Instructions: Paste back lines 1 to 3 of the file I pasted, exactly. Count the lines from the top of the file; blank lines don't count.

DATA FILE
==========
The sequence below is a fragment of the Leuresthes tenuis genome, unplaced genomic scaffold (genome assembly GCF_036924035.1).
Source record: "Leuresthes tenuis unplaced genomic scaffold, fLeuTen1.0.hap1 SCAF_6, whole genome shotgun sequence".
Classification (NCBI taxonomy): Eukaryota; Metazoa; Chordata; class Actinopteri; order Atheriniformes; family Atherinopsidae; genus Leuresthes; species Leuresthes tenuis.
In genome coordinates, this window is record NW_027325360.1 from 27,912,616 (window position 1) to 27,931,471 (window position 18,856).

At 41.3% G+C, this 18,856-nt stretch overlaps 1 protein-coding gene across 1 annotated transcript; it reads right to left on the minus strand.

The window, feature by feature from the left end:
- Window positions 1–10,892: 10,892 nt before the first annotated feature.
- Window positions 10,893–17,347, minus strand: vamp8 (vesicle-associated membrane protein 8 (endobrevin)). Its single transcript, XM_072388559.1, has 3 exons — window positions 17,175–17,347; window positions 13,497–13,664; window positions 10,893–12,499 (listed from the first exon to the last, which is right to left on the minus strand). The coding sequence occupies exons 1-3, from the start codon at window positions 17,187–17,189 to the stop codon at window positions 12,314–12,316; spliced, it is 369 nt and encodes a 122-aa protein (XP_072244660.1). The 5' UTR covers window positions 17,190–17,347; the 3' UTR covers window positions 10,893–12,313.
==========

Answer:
The sequence below is a fragment of the Leuresthes tenuis genome, unplaced genomic scaffold (genome assembly GCF_036924035.1).
Source record: "Leuresthes tenuis unplaced genomic scaffold, fLeuTen1.0.hap1 SCAF_6, whole genome shotgun sequence".
Classification (NCBI taxonomy): Eukaryota; Metazoa; Chordata; class Actinopteri; order Atheriniformes; family Atherinopsidae; genus Leuresthes; species Leuresthes tenuis.